Salvaged wood and aluminum, bicycle wheels, and tinkering; the cart is taking shape. We'll be debuting it at PLACE Gallery in downtown Portland next month.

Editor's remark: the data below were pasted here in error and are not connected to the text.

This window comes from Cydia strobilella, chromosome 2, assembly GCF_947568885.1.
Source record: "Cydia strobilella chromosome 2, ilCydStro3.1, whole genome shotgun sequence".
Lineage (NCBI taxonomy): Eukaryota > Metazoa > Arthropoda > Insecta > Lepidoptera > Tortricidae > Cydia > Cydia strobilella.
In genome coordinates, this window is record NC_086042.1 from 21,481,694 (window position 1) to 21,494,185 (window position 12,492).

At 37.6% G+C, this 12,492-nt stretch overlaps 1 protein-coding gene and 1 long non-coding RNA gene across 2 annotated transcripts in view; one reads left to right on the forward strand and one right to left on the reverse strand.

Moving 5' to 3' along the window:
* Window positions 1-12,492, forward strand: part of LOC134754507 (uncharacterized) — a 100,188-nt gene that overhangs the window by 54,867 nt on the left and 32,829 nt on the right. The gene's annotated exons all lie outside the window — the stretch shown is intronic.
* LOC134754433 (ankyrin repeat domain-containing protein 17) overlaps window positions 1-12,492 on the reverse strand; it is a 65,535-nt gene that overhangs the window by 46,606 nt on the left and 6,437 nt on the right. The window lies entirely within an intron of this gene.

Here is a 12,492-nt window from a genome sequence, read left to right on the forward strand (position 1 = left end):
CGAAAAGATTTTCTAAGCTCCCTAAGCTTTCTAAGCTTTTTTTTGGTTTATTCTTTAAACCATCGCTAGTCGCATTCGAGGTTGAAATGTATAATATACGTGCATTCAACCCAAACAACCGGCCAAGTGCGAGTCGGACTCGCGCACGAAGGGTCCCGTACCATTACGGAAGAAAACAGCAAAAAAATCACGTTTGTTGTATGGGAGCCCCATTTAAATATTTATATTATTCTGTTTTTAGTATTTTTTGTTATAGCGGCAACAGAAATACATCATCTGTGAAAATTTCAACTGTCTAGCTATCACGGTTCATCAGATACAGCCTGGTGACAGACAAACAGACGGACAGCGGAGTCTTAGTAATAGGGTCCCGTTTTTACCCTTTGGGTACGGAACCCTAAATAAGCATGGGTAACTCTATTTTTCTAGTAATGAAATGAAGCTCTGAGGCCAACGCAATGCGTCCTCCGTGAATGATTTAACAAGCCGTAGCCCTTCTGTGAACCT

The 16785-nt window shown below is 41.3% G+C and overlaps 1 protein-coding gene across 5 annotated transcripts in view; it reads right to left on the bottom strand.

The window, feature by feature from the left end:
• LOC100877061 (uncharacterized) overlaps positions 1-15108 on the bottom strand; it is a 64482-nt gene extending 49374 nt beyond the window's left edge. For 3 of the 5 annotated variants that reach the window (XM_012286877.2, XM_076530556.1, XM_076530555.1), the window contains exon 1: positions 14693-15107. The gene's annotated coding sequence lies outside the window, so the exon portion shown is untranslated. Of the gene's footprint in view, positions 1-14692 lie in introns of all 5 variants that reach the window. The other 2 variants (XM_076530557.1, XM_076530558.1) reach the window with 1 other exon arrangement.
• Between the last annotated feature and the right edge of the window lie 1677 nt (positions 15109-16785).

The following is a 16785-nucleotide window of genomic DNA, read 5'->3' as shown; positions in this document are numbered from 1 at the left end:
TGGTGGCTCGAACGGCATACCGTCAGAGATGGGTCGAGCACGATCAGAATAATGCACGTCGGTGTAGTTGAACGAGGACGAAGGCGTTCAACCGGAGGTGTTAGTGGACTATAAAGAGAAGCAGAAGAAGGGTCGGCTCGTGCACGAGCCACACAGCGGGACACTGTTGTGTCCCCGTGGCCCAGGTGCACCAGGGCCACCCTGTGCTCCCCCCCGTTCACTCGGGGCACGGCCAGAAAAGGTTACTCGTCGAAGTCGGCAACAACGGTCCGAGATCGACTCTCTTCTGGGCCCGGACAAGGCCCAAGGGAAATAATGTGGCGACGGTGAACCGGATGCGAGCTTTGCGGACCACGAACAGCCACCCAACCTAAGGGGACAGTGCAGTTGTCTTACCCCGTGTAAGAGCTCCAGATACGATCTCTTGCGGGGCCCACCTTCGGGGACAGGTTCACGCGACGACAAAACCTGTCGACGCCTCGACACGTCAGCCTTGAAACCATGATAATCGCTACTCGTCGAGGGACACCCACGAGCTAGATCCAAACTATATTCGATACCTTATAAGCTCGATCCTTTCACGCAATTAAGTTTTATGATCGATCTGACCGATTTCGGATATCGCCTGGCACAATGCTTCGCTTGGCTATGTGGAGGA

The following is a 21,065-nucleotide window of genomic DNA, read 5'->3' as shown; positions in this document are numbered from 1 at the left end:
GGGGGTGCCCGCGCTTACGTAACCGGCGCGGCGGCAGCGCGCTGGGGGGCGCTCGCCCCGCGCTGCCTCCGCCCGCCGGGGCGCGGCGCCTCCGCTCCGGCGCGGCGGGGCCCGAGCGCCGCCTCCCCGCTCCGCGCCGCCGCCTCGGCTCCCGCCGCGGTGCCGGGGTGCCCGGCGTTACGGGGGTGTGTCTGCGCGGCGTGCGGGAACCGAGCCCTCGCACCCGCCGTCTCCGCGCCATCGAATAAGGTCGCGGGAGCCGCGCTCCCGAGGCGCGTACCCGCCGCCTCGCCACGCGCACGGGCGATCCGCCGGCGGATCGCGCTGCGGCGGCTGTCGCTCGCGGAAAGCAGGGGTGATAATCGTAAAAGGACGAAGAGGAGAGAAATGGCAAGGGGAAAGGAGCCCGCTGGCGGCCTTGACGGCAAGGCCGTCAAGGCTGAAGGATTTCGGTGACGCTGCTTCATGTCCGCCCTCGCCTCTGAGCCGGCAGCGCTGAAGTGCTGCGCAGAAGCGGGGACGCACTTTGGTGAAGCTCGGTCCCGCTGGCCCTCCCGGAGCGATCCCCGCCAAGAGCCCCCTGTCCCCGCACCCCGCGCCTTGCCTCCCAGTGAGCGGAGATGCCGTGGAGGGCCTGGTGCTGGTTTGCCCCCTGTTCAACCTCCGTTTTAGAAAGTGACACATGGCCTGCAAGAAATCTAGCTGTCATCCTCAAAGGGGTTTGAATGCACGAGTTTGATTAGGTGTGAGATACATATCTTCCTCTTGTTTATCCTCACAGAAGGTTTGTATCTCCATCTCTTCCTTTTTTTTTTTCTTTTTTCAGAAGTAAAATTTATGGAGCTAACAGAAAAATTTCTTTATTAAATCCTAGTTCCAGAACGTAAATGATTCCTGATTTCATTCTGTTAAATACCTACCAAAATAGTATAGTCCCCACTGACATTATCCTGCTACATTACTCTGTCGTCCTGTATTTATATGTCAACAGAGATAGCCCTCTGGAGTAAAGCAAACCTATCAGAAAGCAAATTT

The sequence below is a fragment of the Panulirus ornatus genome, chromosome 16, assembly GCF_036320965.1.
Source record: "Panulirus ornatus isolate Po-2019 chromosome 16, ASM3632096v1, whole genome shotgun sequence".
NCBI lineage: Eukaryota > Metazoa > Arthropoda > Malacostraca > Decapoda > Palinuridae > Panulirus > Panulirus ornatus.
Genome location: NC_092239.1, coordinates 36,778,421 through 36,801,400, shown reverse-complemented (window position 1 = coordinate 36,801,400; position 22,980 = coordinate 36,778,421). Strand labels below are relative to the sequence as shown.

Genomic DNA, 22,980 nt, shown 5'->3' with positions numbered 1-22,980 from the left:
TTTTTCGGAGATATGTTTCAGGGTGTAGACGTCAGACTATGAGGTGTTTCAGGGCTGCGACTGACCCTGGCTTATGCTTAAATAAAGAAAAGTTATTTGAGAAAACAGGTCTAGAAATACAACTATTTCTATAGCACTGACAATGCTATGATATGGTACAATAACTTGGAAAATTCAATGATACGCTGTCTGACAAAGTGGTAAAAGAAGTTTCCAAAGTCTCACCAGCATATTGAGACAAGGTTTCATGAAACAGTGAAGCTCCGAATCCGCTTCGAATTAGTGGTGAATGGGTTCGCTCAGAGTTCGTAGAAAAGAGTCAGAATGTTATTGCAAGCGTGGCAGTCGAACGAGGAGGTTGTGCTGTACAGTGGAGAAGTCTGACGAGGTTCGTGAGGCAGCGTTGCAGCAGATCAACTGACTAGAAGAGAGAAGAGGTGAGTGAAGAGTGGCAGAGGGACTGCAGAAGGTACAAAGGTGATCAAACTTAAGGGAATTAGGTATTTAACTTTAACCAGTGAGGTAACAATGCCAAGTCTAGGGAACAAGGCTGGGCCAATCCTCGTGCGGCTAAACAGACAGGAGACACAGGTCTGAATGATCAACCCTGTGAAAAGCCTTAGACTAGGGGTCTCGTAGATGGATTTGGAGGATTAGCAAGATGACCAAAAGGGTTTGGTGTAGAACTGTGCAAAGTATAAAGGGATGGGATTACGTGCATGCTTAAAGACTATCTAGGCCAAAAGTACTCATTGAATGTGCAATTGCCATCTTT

As we develop the central object here, our ideas about what we are trying to communicate are developing as well. Trying to express this long and torturous history through a single object is a challenge, and we're constantly reminded that there is a great and general lack of knowledge about Sub-Saharan Africa in America. Certainly there's a broad ignorance of the US role in the destabilization of Congo after its independence from Belgium, but the activities of Belgium and King Leopold prior to that era are almost entirely unfamiliar. It's partly the process that Belgium's vicious colonial regime set in place that we are after here: when people in Congo rebelled against the brutal enforcement of rubber-harvest quotas, they were punished by having their hands amputated. The institution of a bounty for the hands of runaways led to unscrupulous enforcers chopping off every hand they could find, piling pirogues high with mounds of them. The trauma of this era and these practices has deeply permeated the culture of the Congo (and of Belgium), and the severed hand appears again and again as history grinds through the forests and mountains of the Congo region.